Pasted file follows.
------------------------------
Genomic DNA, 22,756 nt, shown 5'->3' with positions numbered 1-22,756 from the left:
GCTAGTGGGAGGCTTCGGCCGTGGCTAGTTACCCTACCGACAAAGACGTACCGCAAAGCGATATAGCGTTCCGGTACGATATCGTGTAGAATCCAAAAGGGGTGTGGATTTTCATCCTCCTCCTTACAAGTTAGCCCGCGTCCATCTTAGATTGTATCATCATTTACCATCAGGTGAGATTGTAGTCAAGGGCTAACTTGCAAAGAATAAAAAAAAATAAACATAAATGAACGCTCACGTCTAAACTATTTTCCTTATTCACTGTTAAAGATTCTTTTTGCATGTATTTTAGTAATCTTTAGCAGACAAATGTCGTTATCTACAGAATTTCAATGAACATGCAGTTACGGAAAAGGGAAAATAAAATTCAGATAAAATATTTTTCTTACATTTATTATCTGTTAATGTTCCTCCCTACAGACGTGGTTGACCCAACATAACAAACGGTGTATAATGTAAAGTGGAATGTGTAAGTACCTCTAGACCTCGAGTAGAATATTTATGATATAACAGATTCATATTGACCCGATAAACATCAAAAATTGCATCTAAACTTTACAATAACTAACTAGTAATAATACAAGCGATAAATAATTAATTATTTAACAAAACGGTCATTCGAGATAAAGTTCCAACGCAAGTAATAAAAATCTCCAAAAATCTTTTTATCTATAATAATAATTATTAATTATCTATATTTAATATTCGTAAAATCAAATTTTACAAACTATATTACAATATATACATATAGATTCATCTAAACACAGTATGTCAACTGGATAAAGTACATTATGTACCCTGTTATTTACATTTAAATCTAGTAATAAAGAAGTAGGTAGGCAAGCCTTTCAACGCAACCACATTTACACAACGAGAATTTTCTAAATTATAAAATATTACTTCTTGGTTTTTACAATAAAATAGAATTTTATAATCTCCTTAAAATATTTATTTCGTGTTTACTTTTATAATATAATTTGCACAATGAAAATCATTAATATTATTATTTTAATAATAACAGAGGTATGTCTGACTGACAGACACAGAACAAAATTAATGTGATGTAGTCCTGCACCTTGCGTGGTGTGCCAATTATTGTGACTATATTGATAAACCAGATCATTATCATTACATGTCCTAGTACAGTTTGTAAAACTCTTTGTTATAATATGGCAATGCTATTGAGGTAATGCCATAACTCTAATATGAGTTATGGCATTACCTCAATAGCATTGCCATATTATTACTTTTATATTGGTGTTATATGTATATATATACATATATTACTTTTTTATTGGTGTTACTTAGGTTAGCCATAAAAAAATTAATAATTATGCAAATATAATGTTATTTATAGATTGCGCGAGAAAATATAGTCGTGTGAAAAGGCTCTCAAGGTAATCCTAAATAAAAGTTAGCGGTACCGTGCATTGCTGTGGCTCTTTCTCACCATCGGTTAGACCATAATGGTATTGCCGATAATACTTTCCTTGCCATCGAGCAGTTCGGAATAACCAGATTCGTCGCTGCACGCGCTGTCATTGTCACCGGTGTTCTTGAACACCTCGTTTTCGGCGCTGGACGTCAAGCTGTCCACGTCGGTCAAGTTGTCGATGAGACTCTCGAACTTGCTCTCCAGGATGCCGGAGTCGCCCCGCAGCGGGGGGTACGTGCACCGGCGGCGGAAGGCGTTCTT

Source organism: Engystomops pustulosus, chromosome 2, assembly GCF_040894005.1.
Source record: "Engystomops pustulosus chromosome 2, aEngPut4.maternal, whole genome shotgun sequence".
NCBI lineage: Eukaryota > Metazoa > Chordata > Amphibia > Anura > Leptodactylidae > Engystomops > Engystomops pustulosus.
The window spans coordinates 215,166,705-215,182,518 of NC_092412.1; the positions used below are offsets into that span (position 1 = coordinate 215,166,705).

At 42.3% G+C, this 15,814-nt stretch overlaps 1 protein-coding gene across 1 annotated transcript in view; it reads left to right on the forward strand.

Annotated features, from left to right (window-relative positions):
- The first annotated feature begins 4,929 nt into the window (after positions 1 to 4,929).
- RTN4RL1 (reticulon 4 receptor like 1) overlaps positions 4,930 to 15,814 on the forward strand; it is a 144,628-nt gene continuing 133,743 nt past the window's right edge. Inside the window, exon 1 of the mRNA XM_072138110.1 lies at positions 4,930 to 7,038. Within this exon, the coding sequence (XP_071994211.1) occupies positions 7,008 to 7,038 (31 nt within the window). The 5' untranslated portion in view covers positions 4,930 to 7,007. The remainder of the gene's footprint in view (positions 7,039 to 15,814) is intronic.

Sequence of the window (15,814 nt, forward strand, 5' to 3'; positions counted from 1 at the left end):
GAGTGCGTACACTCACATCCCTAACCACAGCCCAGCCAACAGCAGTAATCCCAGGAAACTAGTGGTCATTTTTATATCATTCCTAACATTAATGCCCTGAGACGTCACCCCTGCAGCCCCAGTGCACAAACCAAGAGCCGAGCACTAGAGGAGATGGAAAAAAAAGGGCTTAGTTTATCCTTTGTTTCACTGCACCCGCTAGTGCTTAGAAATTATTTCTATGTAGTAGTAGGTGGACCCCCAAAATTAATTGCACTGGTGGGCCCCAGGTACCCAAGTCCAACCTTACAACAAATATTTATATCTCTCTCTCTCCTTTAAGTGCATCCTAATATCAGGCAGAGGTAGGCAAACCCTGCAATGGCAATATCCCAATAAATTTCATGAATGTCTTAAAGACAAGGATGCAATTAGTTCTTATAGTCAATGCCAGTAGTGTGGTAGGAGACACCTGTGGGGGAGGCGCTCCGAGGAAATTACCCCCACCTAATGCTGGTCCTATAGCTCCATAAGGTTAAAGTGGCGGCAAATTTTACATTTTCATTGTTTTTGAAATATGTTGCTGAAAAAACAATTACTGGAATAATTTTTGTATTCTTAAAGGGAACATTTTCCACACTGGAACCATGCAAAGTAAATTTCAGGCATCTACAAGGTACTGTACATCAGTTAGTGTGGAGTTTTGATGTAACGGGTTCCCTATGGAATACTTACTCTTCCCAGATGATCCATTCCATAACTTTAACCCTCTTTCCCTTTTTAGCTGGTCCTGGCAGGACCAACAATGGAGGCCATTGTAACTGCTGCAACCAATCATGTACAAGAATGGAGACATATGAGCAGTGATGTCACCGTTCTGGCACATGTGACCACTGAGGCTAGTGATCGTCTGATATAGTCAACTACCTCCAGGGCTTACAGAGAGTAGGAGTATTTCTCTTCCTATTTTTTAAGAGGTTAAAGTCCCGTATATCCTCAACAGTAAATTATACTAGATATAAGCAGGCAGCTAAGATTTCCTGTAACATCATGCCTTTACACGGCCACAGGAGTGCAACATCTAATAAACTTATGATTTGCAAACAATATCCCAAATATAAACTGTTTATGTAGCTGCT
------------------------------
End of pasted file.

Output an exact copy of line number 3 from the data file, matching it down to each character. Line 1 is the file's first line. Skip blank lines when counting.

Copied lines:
Source organism: Engystomops pustulosus, chromosome 2, assembly GCF_040894005.1.